Chao: I have encouraged legislation to clarify HOS requirements
Washington — In her second appropriations hearing in as many days, Secretary of Transportation Elaine Chao said she has “encouraged legislation” to clarify hours-of-service requirements for commercial motor vehicle drivers.
Testifying April 12 before the House Appropriations Committee’s Transportation, Housing and Urban Development, and Related Agencies Subcommittee, Chao also spoke about the debate over electronic logging devices.
DOT granted a second 90-day waiver to the ELD mandate for transporters of agricultural commodities beginning March 18.
“This is a very difficult issue,” Chao said in response to a question from Rep. David Valadao (R-CA). “It is not an issue that is just the waiver or the exemption. It really hits upon an underlying issue, which is the hours of service.”
Chao said one of the initial priorities she gave Raymond Martinez – confirmed as leader of the Federal Motor Carrier Safety Administration on Feb. 13 – was to continue outreach about ELD implementation to members of Congress and stakeholders, some of whom criticized Martinez during a 90-minute listening session on March 23 at the Mid-America Trucking Show in Louisville, KY, according to multiple transportation news outlets.
Chao also attempted to explain why FMCSA and the Federal Railroad Administration in August withdrew a joint advance notice of proposed rulemaking on obstructive sleep apnea among safety-sensitive workers in rail and highway transportation. The agencies were seeking to evaluate the benefits and costs of any regulations, such as requiring drivers with multiple OSA risk factors to undergo evaluation and possible treatment by a sleep disorders medical expert.
“We are not at all unconcerned about this issue,” Chao said in response to a question from Rep. Nita Lowey (D-NY). “In fact, we’re very concerned about the whole array of sleep-impaired influences on overall safety in driving. We would like to take a more holistic approach, and we’re taking a look at the array of impairments – to driving at night to sleep impairment – that can contribute to this. That study about sleep apnea needs to wrap into a much larger holistic approach.” She added that no specific timeline for the study had been set.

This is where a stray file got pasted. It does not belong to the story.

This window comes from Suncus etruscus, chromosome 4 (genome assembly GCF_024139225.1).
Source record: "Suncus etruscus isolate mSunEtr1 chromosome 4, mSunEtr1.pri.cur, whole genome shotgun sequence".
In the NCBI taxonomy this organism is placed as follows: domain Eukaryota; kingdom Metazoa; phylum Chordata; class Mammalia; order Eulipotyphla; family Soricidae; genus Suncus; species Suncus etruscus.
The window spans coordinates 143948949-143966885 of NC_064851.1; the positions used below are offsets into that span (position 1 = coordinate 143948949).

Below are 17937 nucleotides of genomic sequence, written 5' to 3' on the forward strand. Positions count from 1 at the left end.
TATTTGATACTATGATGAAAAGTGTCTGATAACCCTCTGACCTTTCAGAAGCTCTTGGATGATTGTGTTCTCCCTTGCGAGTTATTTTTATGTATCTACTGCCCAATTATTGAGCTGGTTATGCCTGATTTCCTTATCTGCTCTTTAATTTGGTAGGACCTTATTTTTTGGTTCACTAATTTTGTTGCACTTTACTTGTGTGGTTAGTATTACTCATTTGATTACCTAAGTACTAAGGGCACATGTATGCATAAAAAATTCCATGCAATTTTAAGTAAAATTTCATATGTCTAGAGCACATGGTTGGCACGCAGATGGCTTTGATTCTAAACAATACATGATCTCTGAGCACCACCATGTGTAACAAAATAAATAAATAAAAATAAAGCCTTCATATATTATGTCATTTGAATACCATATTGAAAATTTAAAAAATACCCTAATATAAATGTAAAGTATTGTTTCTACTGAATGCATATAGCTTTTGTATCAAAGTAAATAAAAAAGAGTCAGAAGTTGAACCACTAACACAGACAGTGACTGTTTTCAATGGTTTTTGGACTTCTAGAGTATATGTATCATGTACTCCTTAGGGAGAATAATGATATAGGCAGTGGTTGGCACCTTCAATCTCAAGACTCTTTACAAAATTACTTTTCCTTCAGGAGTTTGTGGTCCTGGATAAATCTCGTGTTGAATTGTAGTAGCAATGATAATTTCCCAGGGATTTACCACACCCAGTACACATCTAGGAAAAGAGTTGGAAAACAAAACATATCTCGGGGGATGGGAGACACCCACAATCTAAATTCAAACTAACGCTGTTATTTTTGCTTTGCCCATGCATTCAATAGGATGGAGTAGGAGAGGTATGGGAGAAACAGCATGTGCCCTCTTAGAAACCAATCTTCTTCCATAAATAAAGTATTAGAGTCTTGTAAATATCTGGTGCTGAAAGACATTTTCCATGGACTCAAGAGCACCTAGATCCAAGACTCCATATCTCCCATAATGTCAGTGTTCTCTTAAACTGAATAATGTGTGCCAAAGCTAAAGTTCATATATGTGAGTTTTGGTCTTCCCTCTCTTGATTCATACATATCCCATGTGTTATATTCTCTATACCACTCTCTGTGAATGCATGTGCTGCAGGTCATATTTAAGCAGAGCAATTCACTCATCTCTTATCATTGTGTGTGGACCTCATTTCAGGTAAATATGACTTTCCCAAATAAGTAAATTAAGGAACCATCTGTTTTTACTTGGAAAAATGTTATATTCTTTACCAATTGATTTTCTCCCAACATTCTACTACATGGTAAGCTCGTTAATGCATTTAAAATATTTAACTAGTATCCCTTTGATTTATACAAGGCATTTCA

Lowey also asked Chao why it took nearly 15 months into President Donald Trump’s term before nominating someone to head the National Highway Traffic Safety Administration. The administration on April 5 announced its intention to nominate Heidi King, NHTSA’s deputy administrator, for the top job.
“I think this whole confirmation process is very troublesome,” Chao said. “There are delays in the nomination part of it, and then there are extensive delays in the confirmation part, as well. The FBI clearances are taking so much longer, and the Office of Government Ethics is taking so much longer as well. … The clearance process is really, really long now. Once they come out, it’s tough to get them confirmed in a reasonable period of time.”
President Trump’s administration and DOT have requested $15.6 billion in discretionary funding for fiscal year 2019, a decrease from $27.3 billion in the FY 2018 omnibus funding bill passed March 23. DOT has allocated $665.8 million for FMCSA – a reduction from $844.8 million in the omnibus bill – and $914.7 million for NHTSA, a slight cut from $947.2 million in FY 2018.